Whether you embrace it or hate it. In February you can’t escape the abundance of hearts and roses in every shop. But why?! Why is February 14th Valentines Day? Where does it come from? And is Valentines Day only for couples?
Origin of Valentines:
It is thought the origins of Valentines Day date back to Roman times. Perhaps with a festival called Lupicaria, where members would sacrifice a goat for fertility. Then skin its hide into strips, dip them in sacrificial blood and gently slap them on the women in the streets. Supposedly this increased fertility for the coming year. According to legend, these women would also drop their names into a big urn. The city’s bachelors would pick a name, and would be paired up for the year with his chosen woman – these matches often ended in marriage.
Origin of St Valentine:
The origins of St Valentine himself also vary. Some believe Valentine was a priest who secretly married couples when marriage was outlawed for young men (it was believed single men made better soldiers). During the middle ages it was commonly believed that birds mating season began on 14th February, perhaps another reason why the theme of love and this date are so interlinked. English poet Chaucer, was the first to record St. Valentines Day as a romantic celebration. In his 1375 poem ‘Parliament of Foules’ writing “For this was sent on Saint Valentines day/When every foul cometh their to choose his mate”.
In the UK, by the 17th century, Valentines day was becoming more widely popular. By the middle of the 18th century it was common for friends and lovers to exchange handwritten notes and tokens of affection. By the 1900’s advances in printing meant that printed cards began to replace the handwritten notes, and in a time when direct expressions of emotions were discouraged, ready-made cards were an easy way of expressing emotions. Cheaper postage rates also meant that sending cards was more accessible to the masses.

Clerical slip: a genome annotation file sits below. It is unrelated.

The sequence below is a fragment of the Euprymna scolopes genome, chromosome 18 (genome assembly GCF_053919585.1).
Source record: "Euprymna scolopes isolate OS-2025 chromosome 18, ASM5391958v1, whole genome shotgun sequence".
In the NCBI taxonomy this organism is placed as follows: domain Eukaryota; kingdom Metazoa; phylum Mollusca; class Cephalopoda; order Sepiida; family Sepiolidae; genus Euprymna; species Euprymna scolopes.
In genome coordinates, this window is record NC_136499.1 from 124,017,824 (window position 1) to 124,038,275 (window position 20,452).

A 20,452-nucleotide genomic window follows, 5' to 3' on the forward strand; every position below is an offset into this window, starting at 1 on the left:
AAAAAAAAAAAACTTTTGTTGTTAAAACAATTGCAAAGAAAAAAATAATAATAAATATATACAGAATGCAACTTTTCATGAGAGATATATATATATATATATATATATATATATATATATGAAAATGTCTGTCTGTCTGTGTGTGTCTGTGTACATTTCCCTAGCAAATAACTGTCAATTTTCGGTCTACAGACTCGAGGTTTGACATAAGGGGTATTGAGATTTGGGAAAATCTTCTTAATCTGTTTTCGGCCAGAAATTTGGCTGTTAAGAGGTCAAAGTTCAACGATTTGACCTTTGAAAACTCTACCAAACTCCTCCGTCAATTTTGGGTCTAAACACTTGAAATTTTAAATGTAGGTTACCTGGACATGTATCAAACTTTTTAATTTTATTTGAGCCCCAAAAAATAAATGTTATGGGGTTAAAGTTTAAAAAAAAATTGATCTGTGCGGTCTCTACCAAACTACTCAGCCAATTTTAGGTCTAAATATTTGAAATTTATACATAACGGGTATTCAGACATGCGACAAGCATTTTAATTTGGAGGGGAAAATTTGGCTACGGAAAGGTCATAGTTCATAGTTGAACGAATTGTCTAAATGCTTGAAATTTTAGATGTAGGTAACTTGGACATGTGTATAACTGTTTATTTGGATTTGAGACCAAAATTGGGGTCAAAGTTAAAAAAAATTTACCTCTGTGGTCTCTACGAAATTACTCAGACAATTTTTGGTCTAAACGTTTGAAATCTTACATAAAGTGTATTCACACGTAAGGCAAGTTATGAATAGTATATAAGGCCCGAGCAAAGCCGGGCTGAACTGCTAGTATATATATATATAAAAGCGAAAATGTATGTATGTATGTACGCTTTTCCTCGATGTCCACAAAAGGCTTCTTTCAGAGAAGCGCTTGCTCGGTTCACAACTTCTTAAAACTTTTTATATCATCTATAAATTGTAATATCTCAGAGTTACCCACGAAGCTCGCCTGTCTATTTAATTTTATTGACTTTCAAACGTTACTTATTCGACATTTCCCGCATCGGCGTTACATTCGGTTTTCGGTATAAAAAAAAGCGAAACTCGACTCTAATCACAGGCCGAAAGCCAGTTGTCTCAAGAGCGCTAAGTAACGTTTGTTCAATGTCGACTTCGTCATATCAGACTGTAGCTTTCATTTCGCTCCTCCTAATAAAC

In the UK yearly, 145million Valentine’s Day cards are bought, second to Christmas this is the most popular event for the card industry. For UK florists Valentine’s Day is their biggest earner of the whole year! With Brits spending £260 million on online bouquets last year. It is estimated that 250 million stems of flowers are sold globally each year on 14th February!
So, do we need to be in a relationship in order to celebrate 14th February? These days no! Those clever marketing brains have come up with ‘Galentine’s Day’. Encouraging single ladies to celebrate their love of their ‘Gal Pal’s’ and why not? 68% of single UK women celebrated ‘Galentine’s Day’ with friends last year, (whereas 69% of single men stayed home alone). It doesn’t stop there. Last year, one in five Brits bought something for their pet, with a total spend of £27 million on pets for Valentine’s Day!
Luckily, these days a card is an acceptable token on Valentines Day, as opposed to a bloody skin! Why not get on board with Valentine’s Day this year, we all love someone so why not let them know! As the Beatles said, ‘All you need is Love’.
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